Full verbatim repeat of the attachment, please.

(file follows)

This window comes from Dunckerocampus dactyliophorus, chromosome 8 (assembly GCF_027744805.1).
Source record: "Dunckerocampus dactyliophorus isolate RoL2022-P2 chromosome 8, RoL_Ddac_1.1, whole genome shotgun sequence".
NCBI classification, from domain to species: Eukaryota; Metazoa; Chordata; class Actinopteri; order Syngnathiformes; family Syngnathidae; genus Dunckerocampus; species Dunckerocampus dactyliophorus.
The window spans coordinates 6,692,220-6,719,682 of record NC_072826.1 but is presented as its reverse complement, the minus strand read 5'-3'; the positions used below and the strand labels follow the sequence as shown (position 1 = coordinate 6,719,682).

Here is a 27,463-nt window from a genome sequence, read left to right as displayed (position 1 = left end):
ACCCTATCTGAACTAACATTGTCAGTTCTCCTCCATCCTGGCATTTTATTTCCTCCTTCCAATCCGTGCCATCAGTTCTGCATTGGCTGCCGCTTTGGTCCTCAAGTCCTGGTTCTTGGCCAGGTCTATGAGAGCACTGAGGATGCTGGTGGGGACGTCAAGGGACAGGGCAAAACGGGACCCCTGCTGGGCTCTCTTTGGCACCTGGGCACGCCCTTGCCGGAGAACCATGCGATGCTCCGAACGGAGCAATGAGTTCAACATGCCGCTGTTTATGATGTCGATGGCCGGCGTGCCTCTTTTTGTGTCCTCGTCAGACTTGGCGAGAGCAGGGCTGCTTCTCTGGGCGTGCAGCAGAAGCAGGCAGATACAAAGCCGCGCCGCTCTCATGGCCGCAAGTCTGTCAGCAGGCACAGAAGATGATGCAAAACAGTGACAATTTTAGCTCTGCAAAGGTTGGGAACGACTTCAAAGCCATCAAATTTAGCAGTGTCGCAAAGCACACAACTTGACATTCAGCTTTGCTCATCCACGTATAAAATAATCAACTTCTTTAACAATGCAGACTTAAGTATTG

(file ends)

This window comes from Dunckerocampus dactyliophorus, chromosome 8 (assembly GCF_027744805.1).
Source record: "Dunckerocampus dactyliophorus isolate RoL2022-P2 chromosome 8, RoL_Ddac_1.1, whole genome shotgun sequence".
NCBI classification, from domain to species: Eukaryota; Metazoa; Chordata; class Actinopteri; order Syngnathiformes; family Syngnathidae; genus Dunckerocampus; species Dunckerocampus dactyliophorus.
The window spans coordinates 6,692,220-6,719,682 of record NC_072826.1 but is presented as its reverse complement, the minus strand read 5'-3'; the positions used below and the strand labels follow the sequence as shown (position 1 = coordinate 6,719,682).

Here is a 27,463-nt window from a genome sequence, read left to right as displayed (position 1 = left end):
ACCCTATCTGAACTAACATTGTCAGTTCTCCTCCATCCTGGCATTTTATTTCCTCCTTCCAATCCGTGCCATCAGTTCTGCATTGGCTGCCGCTTTGGTCCTCAAGTCCTGGTTCTTGGCCAGGTCTATGAGAGCACTGAGGATGCTGGTGGGGACGTCAAGGGACAGGGCAAAACGGGACCCCTGCTGGGCTCTCTTTGGCACCTGGGCACGCCCTTGCCGGAGAACCATGCGATGCTCCGAACGGAGCAATGAGTTCAACATGCCGCTGTTTATGATGTCGATGGCCGGCGTGCCTCTTTTTGTGTCCTCGTCAGACTTGGCGAGAGCAGGGCTGCTTCTCTGGGCGTGCAGCAGAAGCAGGCAGATACAAAGCCGCGCCGCTCTCATGGCCGCAAGTCTGTCAGCAGGCACAGAAGATGATGCAAAACAGTGACAATTTTAGCTCTGCAAAGGTTGGGAACGACTTCAAAGCCATCAAATTTAGCAGTGTCGCAAAGCACACAACTTGACATTCAGCTTTGCTCATCCACGTATAAAATAATCAACTTCTTTAACAATGCAGACTTAAGTATTG